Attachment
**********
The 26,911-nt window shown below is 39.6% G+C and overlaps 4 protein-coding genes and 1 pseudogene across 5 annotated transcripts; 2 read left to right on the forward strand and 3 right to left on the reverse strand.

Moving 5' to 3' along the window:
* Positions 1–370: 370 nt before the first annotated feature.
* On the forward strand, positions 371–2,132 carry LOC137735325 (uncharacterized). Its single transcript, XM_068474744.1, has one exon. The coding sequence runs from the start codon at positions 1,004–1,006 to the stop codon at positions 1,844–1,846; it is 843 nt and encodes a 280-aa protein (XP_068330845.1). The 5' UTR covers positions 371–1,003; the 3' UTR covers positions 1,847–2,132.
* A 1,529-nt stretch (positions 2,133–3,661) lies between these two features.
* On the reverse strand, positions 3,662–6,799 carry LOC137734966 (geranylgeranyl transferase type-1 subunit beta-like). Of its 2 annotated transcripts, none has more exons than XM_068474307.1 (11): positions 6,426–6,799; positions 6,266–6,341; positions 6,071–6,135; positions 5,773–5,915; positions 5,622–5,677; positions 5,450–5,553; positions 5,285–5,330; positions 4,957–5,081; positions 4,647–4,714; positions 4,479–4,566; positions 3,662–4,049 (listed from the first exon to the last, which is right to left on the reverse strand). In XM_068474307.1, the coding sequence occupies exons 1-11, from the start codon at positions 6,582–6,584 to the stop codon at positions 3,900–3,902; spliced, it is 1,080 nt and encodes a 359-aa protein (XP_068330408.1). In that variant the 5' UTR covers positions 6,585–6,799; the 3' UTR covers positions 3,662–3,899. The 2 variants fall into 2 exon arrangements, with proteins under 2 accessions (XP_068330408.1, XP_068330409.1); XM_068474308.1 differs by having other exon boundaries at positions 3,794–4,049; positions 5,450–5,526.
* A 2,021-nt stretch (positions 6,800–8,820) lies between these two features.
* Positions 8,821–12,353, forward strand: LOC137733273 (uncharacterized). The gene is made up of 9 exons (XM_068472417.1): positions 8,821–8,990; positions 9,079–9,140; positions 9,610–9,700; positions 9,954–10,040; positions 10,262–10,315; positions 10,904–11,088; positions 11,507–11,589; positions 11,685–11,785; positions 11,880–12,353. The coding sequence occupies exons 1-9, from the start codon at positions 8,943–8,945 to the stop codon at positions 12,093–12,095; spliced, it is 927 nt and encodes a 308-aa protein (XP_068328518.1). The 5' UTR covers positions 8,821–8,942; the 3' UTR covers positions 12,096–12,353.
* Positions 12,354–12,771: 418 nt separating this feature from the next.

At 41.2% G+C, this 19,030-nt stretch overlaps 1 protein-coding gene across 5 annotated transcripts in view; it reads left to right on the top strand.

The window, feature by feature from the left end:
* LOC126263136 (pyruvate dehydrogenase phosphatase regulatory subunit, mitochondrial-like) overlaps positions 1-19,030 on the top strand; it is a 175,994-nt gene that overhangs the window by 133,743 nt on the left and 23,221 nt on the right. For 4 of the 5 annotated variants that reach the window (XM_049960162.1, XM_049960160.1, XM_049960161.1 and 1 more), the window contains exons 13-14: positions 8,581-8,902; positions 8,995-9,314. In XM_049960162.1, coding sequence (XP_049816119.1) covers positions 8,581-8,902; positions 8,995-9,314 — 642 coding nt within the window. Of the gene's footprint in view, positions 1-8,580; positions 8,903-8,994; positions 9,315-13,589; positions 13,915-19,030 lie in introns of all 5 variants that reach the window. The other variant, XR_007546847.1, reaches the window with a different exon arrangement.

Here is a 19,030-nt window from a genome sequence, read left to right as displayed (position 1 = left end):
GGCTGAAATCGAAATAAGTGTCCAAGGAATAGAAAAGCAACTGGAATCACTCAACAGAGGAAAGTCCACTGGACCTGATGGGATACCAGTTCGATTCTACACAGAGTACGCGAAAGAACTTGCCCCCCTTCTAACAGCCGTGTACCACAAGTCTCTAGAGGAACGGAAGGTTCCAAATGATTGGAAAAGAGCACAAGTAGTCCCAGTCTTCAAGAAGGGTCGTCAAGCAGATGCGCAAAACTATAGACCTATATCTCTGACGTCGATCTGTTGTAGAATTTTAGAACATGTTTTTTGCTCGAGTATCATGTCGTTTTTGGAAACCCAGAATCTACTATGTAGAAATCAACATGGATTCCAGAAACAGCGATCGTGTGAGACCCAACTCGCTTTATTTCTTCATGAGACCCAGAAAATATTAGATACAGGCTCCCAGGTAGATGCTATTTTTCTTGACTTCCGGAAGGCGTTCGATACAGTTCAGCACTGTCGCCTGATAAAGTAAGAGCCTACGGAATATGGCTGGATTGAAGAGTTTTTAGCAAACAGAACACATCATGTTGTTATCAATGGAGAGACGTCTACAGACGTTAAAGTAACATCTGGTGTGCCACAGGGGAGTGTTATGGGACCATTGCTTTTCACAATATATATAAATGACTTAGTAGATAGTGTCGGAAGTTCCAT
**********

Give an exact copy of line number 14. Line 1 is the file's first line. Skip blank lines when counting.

GGCTGAAATCGAAATAAGTGTCCAAGGAATAGAAAAGCAACTGGAATCACTCAACAGAGGAAAGTCCACTGGACCTGATGGGATACCAGTTCGATTCTACACAGAGTACGCGAAAGAACTTGCCCCCCTTCTAACAGCCGTGTACCACAAGTCTCTAGAGGAACGGAAGGTTCCAAATGATTGGAAAAGAGCACAAGTAGTCCCAGTCTTCAAGAAGGGTCGTCAAGCAGATGCGCAAAACTATAGACCTATATCTCTGACGTCGATCTGTTGTAGAATTTTAGAACATGTTTTTTGCTCGAGTATCATGTCGTTTTTGGAAACCCAGAATCTACTATGTAGAAATCAACATGGATTCCAGAAACAGCGATCGTGTGAGACCCAACTCGCTTTATTTCTTCATGAGACCCAGAAAATATTAGATACAGGCTCCCAGGTAGATGCTATTTTTCTTGACTTCCGGAAGGCGTTCGATACAGTTCAGCACTGTCGCCTGATAAAGTAAGAGCCTACGGAATATGGCTGGATTGAAGAGTTTTTAGCAAACAGAACACATCATGTTGTTATCAATGGAGAGACGTCTACAGACGTTAAAGTAACATCTGGTGTGCCACAGGGGAGTGTTATGGGACCATTGCTTTTCACAATATATATAAATGACTTAGTAGATAGTGTCGGAAGTTCCAT